The Journal of International
Advanced Otology
Original Article

Lateral Attic Wall Reconstruction with Glass Ionomer Bone Cement in the Management of Primary Acquired Attic Cholesteatoma in Children: A Preliminary Experience


Department of Otorhinolaryngology Head and Neck Surgery, Alexandria School of Medicine, University of Alexandria, Alexandria, Egypt

J Int Adv Otol 2016; 12: 147-151
DOI: 10.5152/iao.2016.2637
Read: 1536 Downloads: 776 Published: 03 September 2019


OBJECTIVE: To assess the effectiveness of glass ionomer bone cement (GIBC) in lateral attic wall reconstruction after primary acquired attic cholesteatoma surgery.


MATERIALS and METHODS: This prospective study was conducted on twenty children collected from the ENT outpatient clinics of a secondary and tertiary hospital. All patients presented with chronic suppurative otitis media with cholesteatoma of the primary acquired attic type. All patients underwent intact canal wall mastoidectomy (ICWM) with a transcanal atticotomy to address primary cholesteatoma involving the attic and the supratubal recess. Removal of the incus with or without decapitation of the malleus depended on the extension of the pathology. GIBC was used to build up the lateral attic wall in all cases. Ossiculoplasty and tympanoplasty were performed according to the extent of disease.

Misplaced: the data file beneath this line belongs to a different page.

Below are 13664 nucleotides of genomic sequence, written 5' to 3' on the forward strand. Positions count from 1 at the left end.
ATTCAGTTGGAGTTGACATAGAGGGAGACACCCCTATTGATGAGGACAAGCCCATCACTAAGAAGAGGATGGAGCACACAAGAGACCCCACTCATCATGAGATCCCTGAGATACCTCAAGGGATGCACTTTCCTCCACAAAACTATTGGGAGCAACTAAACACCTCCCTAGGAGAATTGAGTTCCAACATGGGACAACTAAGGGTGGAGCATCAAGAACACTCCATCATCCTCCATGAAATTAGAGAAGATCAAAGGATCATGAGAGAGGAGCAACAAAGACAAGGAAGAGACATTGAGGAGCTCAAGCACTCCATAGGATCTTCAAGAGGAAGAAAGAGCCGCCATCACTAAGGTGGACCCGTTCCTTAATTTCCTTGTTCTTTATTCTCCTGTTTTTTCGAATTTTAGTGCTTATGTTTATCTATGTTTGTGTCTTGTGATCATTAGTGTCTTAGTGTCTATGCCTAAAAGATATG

RESULTS: All patients had integrated skin covering the reconstructed attic wall with no signs of granulation tissue formation, canal wall edema, glass ionomer extrusion, or foreign body reaction on the 6th month, 1st year and 2nd year follow-up visits. Also, no persistent otorrhea was noted. The postoperative air-bone gap was significantly improved (p=0.007).


CONCLUSION: GIBC could be considered as a reliable artificial material for reconstruction of the lateral attic wall after transmeatal atticotomy in ICWM, making it feasible to avoid cavity problems of canal wall down mastoidectomy, especially in children. 

EISSN 2148-3817